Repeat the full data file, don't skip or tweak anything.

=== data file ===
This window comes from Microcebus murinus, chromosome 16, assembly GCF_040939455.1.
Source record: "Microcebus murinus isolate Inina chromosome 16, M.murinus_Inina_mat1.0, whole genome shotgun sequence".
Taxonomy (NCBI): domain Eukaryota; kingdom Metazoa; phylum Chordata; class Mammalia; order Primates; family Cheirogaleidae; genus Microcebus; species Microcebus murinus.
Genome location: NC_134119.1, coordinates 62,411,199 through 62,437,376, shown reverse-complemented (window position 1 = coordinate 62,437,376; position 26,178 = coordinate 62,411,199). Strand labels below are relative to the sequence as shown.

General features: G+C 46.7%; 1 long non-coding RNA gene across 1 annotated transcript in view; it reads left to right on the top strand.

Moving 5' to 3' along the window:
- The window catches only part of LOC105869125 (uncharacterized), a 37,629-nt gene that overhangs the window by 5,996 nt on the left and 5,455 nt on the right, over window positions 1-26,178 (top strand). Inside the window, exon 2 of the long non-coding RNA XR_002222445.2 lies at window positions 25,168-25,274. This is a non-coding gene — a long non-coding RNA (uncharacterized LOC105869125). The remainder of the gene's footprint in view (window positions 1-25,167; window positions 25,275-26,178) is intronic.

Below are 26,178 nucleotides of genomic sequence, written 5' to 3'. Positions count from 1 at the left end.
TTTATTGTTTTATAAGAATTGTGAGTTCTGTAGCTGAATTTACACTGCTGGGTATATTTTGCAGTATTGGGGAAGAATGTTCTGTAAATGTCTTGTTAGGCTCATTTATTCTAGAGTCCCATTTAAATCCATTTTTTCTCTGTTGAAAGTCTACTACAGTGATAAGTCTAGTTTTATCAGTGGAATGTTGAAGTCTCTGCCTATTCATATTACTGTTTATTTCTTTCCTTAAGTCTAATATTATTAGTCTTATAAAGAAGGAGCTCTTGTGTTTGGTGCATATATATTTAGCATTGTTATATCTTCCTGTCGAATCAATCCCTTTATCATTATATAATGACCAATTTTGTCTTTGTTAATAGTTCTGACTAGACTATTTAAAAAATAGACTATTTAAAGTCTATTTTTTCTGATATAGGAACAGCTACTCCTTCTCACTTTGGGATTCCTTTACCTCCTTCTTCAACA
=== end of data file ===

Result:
This window comes from Microcebus murinus, chromosome 16, assembly GCF_040939455.1.
Source record: "Microcebus murinus isolate Inina chromosome 16, M.murinus_Inina_mat1.0, whole genome shotgun sequence".
Taxonomy (NCBI): domain Eukaryota; kingdom Metazoa; phylum Chordata; class Mammalia; order Primates; family Cheirogaleidae; genus Microcebus; species Microcebus murinus.
Genome location: NC_134119.1, coordinates 62,411,199 through 62,437,376, shown reverse-complemented (window position 1 = coordinate 62,437,376; position 26,178 = coordinate 62,411,199). Strand labels below are relative to the sequence as shown.

General features: G+C 46.7%; 1 long non-coding RNA gene across 1 annotated transcript in view; it reads left to right on the top strand.

Moving 5' to 3' along the window:
- The window catches only part of LOC105869125 (uncharacterized), a 37,629-nt gene that overhangs the window by 5,996 nt on the left and 5,455 nt on the right, over window positions 1-26,178 (top strand). Inside the window, exon 2 of the long non-coding RNA XR_002222445.2 lies at window positions 25,168-25,274. This is a non-coding gene — a long non-coding RNA (uncharacterized LOC105869125). The remainder of the gene's footprint in view (window positions 1-25,167; window positions 25,275-26,178) is intronic.

Below are 26,178 nucleotides of genomic sequence, written 5' to 3'. Positions count from 1 at the left end.
TTTATTGTTTTATAAGAATTGTGAGTTCTGTAGCTGAATTTACACTGCTGGGTATATTTTGCAGTATTGGGGAAGAATGTTCTGTAAATGTCTTGTTAGGCTCATTTATTCTAGAGTCCCATTTAAATCCATTTTTTCTCTGTTGAAAGTCTACTACAGTGATAAGTCTAGTTTTATCAGTGGAATGTTGAAGTCTCTGCCTATTCATATTACTGTTTATTTCTTTCCTTAAGTCTAATATTATTAGTCTTATAAAGAAGGAGCTCTTGTGTTTGGTGCATATATATTTAGCATTGTTATATCTTCCTGTCGAATCAATCCCTTTATCATTATATAATGACCAATTTTGTCTTTGTTAATAGTTCTGACTAGACTATTTAAAAAATAGACTATTTAAAGTCTATTTTTTCTGATATAGGAACAGCTACTCCTTCTCACTTTGGGATTCCTTTACCTCCTTCTTCAACA